The Circus Gardener's Kitchen

seasonal vegetarian cooking with a side helping of food politics

Tag Archive for ‘bees’

triple cooked chips

Of the many things thrown into long-term doubt by the UK’s decision to leave the European Union (“Brexit”) is the UK’s commitment to EU environmental policies. Then again, you only need to look at the UK government’s withdrawal of subsidies for renewable energy and support for fracking to see the likely direction of travel. Of particular concern should be the fate of EU’s temporary ban on the use of pesticides […]

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asparagus, basil and sesame wraps

The European Food Safety Authority recently began a review of the temporary ban on neonicotinoid pesticides imposed two years ago by the European Union (EU) in response to evidence about the harmful effect of these chemicals on bee populations. The evaluation is due to be completed by January 2017 and it could lead to the ban being lifted or maintained. Since its introduction, the multinational pesticides manufacturers Bayer and Syngenta […]

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Tuscan style bean and vegetable soup

When we think of pollinators, we tend to think about bees, but butterflies are another important insect in the cycle of plant life. They pollinate plants whilst searching for plant nectar and, just like bees, their numbers are in alarming decline. In its report “The State of the UK’s butterflies 2015”, the Butterfly Conservation charity has recorded what it calls “major slumps” in the numbers of common butterfly species. The […]

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loganberry and lavender ice cream

On my allotment plot, the Circus Garden, I often find myself drawn, by the constant lilting hum of countless bees, to the lavender that grows around the border of the plot. I love to watch these wonderful, busy creatures at work. Some of the bees are honey bees but many of them are wild, such as carder bees and red-tailed and white-tailed bumble bees. When I observe the natural industry […]

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radicchio, carrot and blood orange salad

The human race first began growing crops around twelve thousand years ago and has been farming ever since. For the last 70 years – a mere 0.005% of the overall timespan – our farmers have been using manufactured pesticides. During this latter time period we have also witnessed a perilous decline in our bee population. This is not a coincidence. The European Union is currently half way through a three-year […]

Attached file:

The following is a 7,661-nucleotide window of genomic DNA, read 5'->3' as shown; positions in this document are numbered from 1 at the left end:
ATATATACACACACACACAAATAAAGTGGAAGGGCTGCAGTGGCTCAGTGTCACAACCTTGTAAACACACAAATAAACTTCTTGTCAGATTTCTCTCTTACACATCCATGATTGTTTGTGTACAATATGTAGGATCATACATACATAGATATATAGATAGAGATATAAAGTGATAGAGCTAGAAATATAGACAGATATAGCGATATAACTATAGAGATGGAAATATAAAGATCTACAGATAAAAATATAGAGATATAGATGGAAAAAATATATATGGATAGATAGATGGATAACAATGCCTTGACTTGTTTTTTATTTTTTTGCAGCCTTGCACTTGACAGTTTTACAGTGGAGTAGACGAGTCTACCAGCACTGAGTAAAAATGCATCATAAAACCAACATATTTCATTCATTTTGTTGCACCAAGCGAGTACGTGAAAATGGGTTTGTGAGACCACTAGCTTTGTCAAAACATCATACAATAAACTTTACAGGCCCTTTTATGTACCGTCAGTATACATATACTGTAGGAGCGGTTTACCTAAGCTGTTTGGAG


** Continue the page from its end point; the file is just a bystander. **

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onion bhaji

Several research projects in recent years have confirmed the positive effects of gardening as a mental health intervention, particularly in cases involving anxiety and depression. This makes sense: we gardeners plant and sow seeds, often in cold and unpromising conditions, in the hope and expectation that good things will grow from them. We are optimists, either by nature or through experience. Gardening encourages us to adapt to a different pace […]

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Vietnamese style tofu with pak choi and basil

Last month the global chemicals giant Syngenta applied to the UK government for an “emergency exemption” from a temporary EU ban on the use of pesticides containing neonicotinoids. Thanks in no small part to the activities of environmental protesters and the campaigning organisation 38 Degrees, who delivered a petition of 200,000 signatures to Downing Street, Syngenta eventually decided to withdraw its request just before the cabinet was due to discuss […]

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banana, peanut butter and strawberry smoothie

This recipe is for a simple, healthy, vegan smoothie. Not only is it extremely quick to put together, it’s also a great way to start the day. I’m using more of my organic allotment strawberries here, and I would strongly advise you to use organic strawberries too – there are dozens of fungicides that are legally registered for use on strawberries, and many of them remain in the fruit after […]

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broad bean pilaf with slow roasted cinnamon tomatoes and lemon zhug

If I had to pick a favourite vegetable the broad bean would be very near the top of my list. Not only a proud harbinger of summer, this protein and vitamin rich vegetable can also be transformed into a wonderful, sweet, emerald, buttery delight by the patient cook. The variety I grow on the Circus Garden (my allotment plot) is called superaquadulce, which in my experience not only produces lots […]

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